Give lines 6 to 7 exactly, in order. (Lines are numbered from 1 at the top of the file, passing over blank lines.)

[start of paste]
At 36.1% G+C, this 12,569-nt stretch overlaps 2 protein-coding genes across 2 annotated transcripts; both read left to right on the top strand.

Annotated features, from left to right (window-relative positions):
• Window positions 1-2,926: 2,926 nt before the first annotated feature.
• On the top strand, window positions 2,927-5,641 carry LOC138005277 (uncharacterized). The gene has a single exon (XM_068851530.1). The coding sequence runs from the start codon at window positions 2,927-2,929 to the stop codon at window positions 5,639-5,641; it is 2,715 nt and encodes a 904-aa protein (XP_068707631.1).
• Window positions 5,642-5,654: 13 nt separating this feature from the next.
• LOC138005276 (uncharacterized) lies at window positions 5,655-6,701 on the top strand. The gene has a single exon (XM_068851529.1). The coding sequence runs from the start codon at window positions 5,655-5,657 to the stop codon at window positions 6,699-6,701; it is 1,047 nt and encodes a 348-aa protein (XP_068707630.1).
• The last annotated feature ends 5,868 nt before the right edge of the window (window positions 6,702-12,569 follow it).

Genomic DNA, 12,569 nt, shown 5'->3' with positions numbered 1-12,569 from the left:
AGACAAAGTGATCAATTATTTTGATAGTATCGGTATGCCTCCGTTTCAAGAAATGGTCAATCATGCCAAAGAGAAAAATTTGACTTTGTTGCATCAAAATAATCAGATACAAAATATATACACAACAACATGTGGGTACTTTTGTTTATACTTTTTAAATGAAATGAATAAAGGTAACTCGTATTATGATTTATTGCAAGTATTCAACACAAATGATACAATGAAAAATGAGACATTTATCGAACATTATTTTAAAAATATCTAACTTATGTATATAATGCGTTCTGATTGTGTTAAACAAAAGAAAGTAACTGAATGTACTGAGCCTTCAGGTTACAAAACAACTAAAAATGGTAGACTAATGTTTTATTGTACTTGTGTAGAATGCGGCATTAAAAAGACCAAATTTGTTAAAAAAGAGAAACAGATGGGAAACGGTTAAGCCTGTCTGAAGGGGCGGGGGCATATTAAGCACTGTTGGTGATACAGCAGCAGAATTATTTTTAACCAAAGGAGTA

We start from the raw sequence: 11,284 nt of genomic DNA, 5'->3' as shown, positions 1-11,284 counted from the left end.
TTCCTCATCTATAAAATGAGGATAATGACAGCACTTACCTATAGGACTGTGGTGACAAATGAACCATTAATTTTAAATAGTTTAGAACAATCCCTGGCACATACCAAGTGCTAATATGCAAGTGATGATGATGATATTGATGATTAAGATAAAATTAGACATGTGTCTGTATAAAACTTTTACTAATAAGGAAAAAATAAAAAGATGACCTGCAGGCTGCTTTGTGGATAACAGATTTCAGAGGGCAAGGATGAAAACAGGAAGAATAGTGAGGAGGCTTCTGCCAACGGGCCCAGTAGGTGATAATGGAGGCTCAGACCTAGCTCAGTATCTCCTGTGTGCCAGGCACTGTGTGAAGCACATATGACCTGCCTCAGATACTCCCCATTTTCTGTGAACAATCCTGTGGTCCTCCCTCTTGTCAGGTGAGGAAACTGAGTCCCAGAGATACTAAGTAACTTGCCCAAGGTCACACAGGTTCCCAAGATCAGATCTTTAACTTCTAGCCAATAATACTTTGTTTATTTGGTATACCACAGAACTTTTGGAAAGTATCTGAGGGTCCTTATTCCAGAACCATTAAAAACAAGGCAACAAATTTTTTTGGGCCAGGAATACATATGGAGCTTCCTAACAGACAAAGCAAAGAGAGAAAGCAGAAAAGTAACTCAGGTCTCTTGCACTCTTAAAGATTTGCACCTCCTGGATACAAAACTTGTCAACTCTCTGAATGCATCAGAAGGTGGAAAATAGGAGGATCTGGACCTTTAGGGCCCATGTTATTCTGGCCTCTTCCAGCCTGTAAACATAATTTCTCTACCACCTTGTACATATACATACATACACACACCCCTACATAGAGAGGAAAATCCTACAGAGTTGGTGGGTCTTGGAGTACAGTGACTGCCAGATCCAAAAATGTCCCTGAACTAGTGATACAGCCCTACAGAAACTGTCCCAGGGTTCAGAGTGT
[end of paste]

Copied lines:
• LOC138005276 (uncharacterized) lies at window positions 5,655-6,701 on the top strand. The gene has a single exon (XM_068851529.1). The coding sequence runs from the start codon at window positions 5,655-5,657 to the stop codon at window positions 6,699-6,701; it is 1,047 nt and encodes a 348-aa protein (XP_068707630.1).
• The last annotated feature ends 5,868 nt before the right edge of the window (window positions 6,702-12,569 follow it).